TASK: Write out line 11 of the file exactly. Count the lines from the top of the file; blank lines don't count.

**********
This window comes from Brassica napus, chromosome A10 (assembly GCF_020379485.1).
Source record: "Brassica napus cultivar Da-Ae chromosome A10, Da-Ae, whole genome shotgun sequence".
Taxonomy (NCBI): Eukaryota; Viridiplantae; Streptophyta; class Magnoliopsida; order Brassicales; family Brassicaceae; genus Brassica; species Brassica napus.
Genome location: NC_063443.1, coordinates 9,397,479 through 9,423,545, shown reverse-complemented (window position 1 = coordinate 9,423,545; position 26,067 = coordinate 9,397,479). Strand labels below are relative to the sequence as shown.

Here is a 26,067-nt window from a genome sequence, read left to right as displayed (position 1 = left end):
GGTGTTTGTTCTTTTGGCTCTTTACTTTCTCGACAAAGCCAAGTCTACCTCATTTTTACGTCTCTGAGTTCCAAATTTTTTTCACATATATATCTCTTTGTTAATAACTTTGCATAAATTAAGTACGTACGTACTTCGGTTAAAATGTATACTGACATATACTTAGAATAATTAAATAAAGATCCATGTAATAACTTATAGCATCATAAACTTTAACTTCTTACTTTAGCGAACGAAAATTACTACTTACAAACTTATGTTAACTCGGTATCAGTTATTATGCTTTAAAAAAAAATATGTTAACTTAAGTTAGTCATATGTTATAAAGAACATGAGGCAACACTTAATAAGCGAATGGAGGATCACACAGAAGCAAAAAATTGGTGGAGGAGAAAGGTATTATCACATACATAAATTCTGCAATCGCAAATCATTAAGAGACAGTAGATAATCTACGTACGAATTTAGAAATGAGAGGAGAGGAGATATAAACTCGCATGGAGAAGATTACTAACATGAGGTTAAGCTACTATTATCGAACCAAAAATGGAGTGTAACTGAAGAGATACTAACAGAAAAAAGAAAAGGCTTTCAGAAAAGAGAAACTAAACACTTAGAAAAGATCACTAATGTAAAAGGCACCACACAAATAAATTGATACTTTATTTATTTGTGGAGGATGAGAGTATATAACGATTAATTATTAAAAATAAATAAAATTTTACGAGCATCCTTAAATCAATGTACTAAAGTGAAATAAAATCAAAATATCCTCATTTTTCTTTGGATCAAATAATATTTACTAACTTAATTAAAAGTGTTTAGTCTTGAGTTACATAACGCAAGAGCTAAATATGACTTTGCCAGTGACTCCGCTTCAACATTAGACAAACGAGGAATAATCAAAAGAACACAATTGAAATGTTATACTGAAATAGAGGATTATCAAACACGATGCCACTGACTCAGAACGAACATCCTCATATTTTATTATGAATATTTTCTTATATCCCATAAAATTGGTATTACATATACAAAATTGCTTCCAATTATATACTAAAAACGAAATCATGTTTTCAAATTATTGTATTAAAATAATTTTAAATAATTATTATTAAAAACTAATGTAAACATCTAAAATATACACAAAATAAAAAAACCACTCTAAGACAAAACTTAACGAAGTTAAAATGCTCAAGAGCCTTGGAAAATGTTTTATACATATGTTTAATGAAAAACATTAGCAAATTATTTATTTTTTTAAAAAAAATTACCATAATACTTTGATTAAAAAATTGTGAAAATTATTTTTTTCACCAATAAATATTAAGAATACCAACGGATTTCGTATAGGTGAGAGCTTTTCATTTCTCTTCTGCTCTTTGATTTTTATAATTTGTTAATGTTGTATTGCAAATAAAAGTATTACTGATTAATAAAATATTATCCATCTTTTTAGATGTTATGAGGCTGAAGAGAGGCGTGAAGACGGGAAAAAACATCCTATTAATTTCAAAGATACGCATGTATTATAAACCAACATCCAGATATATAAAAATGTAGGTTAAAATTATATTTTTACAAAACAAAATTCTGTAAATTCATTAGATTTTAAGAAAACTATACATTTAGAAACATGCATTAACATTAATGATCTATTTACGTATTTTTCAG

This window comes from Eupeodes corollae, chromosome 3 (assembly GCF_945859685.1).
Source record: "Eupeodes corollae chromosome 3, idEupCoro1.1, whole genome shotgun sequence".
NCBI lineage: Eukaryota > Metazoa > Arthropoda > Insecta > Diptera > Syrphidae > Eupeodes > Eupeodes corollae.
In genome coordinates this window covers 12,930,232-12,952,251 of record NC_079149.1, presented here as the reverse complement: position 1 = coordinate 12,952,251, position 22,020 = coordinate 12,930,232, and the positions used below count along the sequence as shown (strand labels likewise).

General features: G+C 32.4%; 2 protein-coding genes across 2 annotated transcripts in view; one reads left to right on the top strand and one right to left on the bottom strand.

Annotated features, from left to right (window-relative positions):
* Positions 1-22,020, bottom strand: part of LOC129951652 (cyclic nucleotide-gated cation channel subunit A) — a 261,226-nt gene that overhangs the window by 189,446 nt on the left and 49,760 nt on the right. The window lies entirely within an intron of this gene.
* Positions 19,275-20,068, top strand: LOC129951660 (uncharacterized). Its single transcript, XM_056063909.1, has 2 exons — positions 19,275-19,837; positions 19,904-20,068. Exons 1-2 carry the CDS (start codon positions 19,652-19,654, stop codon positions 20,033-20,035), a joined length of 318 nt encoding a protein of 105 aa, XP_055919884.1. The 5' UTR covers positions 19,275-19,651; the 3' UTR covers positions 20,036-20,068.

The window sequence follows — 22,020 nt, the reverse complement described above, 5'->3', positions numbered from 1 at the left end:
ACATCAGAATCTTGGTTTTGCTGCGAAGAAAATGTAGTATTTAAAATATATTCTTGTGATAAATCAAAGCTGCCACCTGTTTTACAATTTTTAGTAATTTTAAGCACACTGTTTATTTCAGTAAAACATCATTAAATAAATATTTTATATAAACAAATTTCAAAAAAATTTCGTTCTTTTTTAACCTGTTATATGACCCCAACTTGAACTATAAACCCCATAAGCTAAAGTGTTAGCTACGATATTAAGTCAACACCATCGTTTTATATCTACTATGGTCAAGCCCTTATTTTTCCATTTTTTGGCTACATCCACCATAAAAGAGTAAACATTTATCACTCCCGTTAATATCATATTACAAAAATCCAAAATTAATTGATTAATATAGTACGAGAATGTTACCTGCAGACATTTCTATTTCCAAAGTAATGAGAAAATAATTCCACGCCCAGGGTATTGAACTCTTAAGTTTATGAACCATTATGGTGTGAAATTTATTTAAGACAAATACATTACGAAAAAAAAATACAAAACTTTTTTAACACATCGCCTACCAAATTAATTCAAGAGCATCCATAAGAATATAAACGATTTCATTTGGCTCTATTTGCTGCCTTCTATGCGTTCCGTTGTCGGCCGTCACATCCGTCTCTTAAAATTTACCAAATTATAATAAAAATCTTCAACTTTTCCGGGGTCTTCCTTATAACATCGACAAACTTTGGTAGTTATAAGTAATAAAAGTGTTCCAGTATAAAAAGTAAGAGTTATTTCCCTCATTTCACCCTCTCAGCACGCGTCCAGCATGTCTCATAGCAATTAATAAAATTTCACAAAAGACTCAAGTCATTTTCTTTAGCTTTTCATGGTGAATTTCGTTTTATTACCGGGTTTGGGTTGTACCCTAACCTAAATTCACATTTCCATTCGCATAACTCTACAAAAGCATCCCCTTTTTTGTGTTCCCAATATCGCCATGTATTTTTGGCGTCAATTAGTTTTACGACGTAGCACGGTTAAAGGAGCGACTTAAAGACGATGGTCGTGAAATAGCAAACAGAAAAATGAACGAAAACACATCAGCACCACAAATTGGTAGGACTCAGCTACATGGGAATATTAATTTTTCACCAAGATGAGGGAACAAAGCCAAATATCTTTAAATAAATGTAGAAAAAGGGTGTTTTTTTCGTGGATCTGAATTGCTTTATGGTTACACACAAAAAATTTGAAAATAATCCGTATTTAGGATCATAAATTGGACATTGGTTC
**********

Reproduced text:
General features: G+C 32.4%; 2 protein-coding genes across 2 annotated transcripts in view; one reads left to right on the top strand and one right to left on the bottom strand.